Tuesday, June 17, 2008

Something That Works

One of the interesting organizations that I was introduced to and was able to see their work up close and personal was called REACH. The name is an acronym for Reconciliation Evangelism and Christian Healing. The goal of the group is to enhance local capacity for healing, reconciliation and peace-building in communities deeply affected by violent conflict.

One aspect of the program is providing training for healing reconciliation and peace building and to make a positive contribution during the process of genocide prisoners’ reintegration to the community. It is really amazing to see people standing together telling their stories when some were the victims and others were the victimizers. Women spoke of seeing their families killed and fleeing the violence. Another woman had been in prison and her husband was still in prison because of the roles they played during the genocide. Now they had been brought together. Released prisoners built shelters for survivors who lost their homes.

Counseling service for suffers of trauma HIV/AIDS is another part of Reach’s mission. One of the atrocities during the genocide was the rape of Tutsi women by men who were known AIDS carriers. That act was considered crueler than the more direct killing. Another component is peace education for children to ensure that increasing numbers of children in our target areas have access to educational opportunities that promote peace, tolerance, reconciliation and human rights.

These goals are achieved by The School for Peace-Building and Conflict Transformation. The school develops a human resource base of peace-builders with the knowledge, skills and qualifications required for facilitating effective action and movement towards peace and reconciliation at different levels of society in Rwanda and the Great Lakes Region of Africa. I attended a graduation ceremony for 40 women that finished the program.

The organization was founded in 1996 by Philbert Kalisa, a priest with the Anglican Church. Philbert was born in 1966 to Rwandan parents who were exiled in a refugee camp in Burundi due to the killings and other serious human rights violations against Tutsis which started in 1959. While he was pursuing his BA degree in theology at Trinity College Bristol in 1995, Philbert finally got a chance to visit his home country of Rwanda, which was then still in the aftermath of the 1994 genocide. He was shocked at the devastation of his country and learned about the great suffering of the Rwandan people who were confronting enormous difficulties as they were trying to rebuild their lives. He also observed signs of deep trauma, hopelessness, fears and hatred among the people whom he met during his visit. This home visit inspired him to seek ways through which the process of healing and reconciliation could be advanced among the citizens of his native land. He then conducted research for his dissertation on 'The Ministry of Reconciliation in Rwanda after the 1994 Genocide' through which he explored the role of the Church in bringing about healing, reconciliation and unity among Rwandans.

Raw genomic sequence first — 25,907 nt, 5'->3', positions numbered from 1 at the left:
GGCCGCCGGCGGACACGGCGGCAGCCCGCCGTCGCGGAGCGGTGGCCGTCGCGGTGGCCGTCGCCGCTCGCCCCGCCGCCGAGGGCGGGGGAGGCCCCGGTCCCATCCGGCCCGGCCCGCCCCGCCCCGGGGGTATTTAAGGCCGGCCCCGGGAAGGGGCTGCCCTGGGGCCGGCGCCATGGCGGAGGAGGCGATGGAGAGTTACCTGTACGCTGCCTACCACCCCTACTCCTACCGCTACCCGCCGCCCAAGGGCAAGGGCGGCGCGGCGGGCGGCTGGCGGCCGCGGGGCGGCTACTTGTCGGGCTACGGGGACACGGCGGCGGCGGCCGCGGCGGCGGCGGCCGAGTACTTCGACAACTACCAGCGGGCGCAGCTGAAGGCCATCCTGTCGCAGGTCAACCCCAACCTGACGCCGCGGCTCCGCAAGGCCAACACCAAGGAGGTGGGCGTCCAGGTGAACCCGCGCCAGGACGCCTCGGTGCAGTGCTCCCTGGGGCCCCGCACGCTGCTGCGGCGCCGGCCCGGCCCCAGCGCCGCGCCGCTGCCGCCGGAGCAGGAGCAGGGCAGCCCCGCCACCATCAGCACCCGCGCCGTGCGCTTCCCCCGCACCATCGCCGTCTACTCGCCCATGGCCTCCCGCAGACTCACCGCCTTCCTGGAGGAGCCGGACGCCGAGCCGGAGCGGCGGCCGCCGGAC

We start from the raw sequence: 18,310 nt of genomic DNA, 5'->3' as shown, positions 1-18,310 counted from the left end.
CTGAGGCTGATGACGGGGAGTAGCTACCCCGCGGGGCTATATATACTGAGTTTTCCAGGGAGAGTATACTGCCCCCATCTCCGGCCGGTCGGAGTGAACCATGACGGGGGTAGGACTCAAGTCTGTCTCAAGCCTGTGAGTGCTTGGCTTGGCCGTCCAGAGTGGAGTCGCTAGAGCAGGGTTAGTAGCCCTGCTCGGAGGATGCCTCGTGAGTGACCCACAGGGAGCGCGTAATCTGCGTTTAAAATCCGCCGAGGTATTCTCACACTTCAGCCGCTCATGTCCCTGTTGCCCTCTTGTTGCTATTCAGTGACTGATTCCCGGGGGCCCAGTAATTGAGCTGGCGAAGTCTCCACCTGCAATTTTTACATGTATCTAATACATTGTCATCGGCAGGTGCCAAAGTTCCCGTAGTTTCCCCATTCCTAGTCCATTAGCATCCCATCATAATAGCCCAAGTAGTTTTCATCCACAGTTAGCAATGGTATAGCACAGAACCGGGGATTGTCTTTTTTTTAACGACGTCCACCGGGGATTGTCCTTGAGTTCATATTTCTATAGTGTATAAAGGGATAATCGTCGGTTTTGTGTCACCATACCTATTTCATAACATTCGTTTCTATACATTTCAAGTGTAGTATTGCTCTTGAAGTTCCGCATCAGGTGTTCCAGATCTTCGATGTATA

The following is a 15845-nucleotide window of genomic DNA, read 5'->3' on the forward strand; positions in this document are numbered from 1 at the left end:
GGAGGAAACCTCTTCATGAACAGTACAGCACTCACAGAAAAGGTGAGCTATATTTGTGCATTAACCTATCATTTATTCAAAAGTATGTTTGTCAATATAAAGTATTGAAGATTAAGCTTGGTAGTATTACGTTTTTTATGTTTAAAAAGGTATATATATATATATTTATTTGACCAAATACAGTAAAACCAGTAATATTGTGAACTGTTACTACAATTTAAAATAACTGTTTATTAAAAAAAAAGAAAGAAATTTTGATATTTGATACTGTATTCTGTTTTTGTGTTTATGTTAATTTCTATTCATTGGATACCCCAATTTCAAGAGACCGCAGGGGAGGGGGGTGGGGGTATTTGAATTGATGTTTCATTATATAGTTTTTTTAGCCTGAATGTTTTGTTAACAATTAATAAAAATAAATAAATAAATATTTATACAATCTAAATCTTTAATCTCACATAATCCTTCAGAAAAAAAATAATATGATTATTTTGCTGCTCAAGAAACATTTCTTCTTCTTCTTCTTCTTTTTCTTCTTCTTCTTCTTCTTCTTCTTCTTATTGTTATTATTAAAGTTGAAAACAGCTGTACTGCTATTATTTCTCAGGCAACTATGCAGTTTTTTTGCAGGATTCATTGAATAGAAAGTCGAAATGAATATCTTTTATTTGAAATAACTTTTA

After the completion of his studies in UK in August 1996, he came straight to Rwanda with his family in order to establish an independent NGO working for healing and reconciliation among Rwandan people. Responding to his request for support his friends and other Rwandans from different Christian denominations assisted him to set up REACH/Rwanda and establish its constitutions and other governance policies. The organization then began to develop contacts with various denominations in the country so that the ministry could become an interdenominational ministry. Since 1998, the organization has trained 3,680 people including local religious and government leaders as well as women and youth who belong to different Christian denominations or a Muslim community. There are 15 associations or 'Unity Groups' being set up with about 200 members. These groups are engaged in various social, economic and cultural activities such as sports, music and dancing, bible study, group savings and different types of income generating activities (e.g. craft making, animal rearing, crops trading). The Unity Groups have inspired other members of the local communities through their activities based on the spirit of unity and reconciliation.